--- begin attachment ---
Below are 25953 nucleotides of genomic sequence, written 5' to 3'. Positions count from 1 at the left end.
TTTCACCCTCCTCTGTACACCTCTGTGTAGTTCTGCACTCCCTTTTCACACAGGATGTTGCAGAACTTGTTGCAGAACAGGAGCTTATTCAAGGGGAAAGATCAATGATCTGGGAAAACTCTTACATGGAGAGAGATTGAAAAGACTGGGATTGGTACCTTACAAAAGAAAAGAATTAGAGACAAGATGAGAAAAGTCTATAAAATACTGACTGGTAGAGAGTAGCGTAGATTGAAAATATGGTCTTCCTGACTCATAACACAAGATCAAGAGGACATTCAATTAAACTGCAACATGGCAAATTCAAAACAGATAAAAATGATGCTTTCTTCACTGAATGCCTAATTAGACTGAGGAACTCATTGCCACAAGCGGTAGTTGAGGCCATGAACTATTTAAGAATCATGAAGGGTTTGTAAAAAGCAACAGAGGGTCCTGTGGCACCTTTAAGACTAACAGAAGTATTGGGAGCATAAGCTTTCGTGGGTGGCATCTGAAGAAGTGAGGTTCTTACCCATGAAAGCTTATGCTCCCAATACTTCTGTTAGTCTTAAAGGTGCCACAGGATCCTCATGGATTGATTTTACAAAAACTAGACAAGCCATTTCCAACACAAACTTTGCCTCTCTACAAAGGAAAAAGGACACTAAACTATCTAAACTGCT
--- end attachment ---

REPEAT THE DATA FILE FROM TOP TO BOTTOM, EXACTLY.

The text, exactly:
Below are 25953 nucleotides of genomic sequence, written 5' to 3'. Positions count from 1 at the left end.
TTTCACCCTCCTCTGTACACCTCTGTGTAGTTCTGCACTCCCTTTTCACACAGGATGTTGCAGAACTTGTTGCAGAACAGGAGCTTATTCAAGGGGAAAGATCAATGATCTGGGAAAACTCTTACATGGAGAGAGATTGAAAAGACTGGGATTGGTACCTTACAAAAGAAAAGAATTAGAGACAAGATGAGAAAAGTCTATAAAATACTGACTGGTAGAGAGTAGCGTAGATTGAAAATATGGTCTTCCTGACTCATAACACAAGATCAAGAGGACATTCAATTAAACTGCAACATGGCAAATTCAAAACAGATAAAAATGATGCTTTCTTCACTGAATGCCTAATTAGACTGAGGAACTCATTGCCACAAGCGGTAGTTGAGGCCATGAACTATTTAAGAATCATGAAGGGTTTGTAAAAAGCAACAGAGGGTCCTGTGGCACCTTTAAGACTAACAGAAGTATTGGGAGCATAAGCTTTCGTGGGTGGCATCTGAAGAAGTGAGGTTCTTACCCATGAAAGCTTATGCTCCCAATACTTCTGTTAGTCTTAAAGGTGCCACAGGATCCTCATGGATTGATTTTACAAAAACTAGACAAGCCATTTCCAACACAAACTTTGCCTCTCTACAAAGGAAAAAGGACACTAAACTATCTAAACTGCT